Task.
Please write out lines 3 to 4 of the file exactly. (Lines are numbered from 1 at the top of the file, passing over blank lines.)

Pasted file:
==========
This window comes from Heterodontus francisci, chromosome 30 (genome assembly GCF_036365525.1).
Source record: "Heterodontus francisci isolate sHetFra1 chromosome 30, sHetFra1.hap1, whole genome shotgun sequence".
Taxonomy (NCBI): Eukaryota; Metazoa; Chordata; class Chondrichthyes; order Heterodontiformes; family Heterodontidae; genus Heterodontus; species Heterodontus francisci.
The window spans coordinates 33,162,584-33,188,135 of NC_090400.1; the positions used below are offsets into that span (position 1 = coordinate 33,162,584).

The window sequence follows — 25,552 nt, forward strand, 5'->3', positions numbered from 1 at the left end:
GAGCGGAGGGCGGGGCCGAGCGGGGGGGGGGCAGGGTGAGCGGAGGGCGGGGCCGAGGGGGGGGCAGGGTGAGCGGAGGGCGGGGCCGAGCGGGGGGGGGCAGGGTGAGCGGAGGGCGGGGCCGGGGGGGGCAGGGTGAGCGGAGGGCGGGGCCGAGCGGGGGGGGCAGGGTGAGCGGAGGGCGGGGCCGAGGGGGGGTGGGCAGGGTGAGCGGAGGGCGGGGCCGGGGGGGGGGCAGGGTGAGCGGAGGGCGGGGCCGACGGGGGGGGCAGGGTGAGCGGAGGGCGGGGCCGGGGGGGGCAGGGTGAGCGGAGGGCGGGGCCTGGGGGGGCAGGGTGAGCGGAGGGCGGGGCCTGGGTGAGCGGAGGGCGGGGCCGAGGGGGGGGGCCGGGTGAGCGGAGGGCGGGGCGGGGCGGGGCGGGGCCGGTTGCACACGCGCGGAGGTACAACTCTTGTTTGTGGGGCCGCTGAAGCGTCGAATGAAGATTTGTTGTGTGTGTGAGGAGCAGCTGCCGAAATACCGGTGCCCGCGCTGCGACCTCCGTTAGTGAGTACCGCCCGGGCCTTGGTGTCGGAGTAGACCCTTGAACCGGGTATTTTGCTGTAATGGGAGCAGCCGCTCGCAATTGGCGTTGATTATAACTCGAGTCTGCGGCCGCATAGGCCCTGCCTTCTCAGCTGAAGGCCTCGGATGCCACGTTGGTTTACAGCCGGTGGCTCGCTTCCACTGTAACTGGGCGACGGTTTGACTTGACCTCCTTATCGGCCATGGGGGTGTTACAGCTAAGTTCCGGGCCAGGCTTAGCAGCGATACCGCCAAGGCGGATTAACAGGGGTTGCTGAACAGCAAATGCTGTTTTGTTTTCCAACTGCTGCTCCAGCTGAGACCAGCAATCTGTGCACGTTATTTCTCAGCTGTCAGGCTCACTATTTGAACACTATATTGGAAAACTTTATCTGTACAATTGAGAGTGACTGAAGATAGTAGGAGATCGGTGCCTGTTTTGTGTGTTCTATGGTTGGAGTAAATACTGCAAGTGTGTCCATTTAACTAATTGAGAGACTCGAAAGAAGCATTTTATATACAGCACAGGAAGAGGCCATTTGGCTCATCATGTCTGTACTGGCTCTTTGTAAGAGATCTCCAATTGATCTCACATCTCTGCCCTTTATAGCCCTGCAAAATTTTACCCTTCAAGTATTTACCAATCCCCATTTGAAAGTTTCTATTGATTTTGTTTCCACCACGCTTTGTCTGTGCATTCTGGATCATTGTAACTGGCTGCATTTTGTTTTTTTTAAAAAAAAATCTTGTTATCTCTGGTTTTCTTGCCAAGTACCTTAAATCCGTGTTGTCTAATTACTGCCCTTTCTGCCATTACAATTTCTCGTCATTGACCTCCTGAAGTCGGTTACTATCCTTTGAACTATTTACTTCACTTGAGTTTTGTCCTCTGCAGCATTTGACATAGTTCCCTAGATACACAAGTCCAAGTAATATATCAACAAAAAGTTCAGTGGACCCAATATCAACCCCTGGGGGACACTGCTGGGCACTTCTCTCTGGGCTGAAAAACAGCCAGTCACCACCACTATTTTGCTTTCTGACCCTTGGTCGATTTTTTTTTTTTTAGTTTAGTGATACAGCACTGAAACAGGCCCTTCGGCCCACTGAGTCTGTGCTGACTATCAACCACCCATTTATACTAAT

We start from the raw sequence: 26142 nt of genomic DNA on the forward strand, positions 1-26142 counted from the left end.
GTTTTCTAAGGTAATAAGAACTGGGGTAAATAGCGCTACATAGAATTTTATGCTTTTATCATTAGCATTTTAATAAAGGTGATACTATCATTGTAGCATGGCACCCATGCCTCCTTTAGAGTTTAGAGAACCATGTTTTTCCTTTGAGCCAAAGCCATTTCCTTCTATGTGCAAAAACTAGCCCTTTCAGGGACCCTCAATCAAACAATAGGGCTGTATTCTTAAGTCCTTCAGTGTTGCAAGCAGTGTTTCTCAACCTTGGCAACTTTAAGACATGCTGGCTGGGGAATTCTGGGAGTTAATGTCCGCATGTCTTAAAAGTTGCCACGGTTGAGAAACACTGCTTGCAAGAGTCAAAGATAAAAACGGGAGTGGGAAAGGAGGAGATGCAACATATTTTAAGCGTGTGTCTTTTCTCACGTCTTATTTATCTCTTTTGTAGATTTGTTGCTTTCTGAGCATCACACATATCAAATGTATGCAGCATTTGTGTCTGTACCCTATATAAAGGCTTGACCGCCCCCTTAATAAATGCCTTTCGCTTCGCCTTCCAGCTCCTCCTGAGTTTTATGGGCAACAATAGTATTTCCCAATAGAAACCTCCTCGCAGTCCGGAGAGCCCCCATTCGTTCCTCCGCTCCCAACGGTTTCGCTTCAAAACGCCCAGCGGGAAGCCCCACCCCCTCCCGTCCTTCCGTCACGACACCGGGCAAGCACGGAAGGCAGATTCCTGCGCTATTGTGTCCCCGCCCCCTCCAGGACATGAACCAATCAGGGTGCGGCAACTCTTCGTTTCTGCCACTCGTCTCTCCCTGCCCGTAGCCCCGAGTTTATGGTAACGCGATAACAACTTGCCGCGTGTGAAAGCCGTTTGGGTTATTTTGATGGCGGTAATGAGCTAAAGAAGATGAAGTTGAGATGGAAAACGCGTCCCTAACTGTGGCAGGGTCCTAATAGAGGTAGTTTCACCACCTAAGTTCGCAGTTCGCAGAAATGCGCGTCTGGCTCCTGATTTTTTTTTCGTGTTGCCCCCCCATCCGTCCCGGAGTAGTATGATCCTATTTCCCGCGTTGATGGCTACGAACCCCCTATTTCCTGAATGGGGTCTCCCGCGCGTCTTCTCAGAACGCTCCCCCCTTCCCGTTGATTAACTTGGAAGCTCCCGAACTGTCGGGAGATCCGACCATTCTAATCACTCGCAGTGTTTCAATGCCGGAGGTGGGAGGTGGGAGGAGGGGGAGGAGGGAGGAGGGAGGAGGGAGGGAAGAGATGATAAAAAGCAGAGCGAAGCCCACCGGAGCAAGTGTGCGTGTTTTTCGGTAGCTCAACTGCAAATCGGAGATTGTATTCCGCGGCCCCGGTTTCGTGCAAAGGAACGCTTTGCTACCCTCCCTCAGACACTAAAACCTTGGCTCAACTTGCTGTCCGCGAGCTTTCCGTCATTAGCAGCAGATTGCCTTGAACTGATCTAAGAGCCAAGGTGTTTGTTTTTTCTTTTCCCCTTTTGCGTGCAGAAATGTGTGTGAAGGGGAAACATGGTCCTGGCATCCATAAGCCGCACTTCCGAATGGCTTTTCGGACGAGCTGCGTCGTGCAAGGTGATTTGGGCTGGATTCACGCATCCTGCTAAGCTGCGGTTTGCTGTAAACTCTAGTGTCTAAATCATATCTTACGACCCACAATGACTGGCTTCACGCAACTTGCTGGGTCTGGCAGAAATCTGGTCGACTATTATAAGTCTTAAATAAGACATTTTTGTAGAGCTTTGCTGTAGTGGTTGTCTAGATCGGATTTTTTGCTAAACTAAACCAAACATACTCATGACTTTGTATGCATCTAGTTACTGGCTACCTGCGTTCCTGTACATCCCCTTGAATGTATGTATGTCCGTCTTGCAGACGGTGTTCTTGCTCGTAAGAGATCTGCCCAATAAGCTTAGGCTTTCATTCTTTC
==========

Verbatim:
Taxonomy (NCBI): Eukaryota; Metazoa; Chordata; class Chondrichthyes; order Heterodontiformes; family Heterodontidae; genus Heterodontus; species Heterodontus francisci.
The window spans coordinates 33,162,584-33,188,135 of NC_090400.1; the positions used below are offsets into that span (position 1 = coordinate 33,162,584).